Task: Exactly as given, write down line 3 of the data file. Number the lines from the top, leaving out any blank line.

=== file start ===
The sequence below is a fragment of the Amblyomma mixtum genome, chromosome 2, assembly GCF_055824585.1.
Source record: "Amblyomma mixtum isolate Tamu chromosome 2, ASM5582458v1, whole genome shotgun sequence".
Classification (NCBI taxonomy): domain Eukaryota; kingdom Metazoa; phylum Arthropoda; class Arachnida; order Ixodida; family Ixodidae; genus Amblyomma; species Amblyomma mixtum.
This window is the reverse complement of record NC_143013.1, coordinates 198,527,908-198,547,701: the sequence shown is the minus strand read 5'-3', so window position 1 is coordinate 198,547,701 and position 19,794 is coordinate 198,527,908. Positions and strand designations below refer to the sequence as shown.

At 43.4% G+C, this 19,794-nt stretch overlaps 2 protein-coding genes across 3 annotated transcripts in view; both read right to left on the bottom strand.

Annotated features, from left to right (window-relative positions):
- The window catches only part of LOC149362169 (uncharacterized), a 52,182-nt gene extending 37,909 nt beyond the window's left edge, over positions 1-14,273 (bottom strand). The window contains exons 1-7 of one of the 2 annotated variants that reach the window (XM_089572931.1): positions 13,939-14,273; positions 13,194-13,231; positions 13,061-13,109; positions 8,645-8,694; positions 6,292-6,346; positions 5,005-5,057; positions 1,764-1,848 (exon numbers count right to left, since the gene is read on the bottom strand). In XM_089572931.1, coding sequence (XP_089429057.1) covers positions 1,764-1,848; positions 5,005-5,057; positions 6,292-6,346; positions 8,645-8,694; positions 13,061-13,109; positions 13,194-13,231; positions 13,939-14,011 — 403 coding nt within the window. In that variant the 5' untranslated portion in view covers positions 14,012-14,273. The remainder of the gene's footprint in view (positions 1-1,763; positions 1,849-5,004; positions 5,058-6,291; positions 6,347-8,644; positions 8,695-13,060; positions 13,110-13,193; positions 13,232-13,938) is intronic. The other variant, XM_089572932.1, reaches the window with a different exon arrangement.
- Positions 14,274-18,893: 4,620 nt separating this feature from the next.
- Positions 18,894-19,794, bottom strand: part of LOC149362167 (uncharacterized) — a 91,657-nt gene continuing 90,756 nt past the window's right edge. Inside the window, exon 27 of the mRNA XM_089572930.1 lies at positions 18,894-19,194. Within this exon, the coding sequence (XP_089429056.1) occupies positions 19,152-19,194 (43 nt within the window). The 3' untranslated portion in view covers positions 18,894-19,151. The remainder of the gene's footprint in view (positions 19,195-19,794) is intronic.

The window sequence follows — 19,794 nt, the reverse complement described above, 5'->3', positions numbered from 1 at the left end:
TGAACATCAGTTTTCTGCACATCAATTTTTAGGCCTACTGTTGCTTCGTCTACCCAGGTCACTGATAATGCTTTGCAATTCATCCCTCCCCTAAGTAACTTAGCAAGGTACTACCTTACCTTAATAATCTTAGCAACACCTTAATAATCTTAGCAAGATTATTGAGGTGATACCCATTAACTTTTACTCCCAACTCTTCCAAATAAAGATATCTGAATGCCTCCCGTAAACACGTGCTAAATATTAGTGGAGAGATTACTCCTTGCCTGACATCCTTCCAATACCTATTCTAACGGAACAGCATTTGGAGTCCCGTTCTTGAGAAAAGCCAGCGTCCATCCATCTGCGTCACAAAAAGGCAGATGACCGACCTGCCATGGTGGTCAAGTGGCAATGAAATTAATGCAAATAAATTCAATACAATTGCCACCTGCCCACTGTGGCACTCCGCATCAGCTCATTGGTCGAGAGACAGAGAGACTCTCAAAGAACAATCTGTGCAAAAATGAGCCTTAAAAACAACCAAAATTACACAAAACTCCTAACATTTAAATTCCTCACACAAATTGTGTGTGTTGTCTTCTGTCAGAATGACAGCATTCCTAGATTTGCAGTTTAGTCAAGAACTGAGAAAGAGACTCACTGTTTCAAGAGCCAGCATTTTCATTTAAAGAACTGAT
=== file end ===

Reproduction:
Classification (NCBI taxonomy): domain Eukaryota; kingdom Metazoa; phylum Arthropoda; class Arachnida; order Ixodida; family Ixodidae; genus Amblyomma; species Amblyomma mixtum.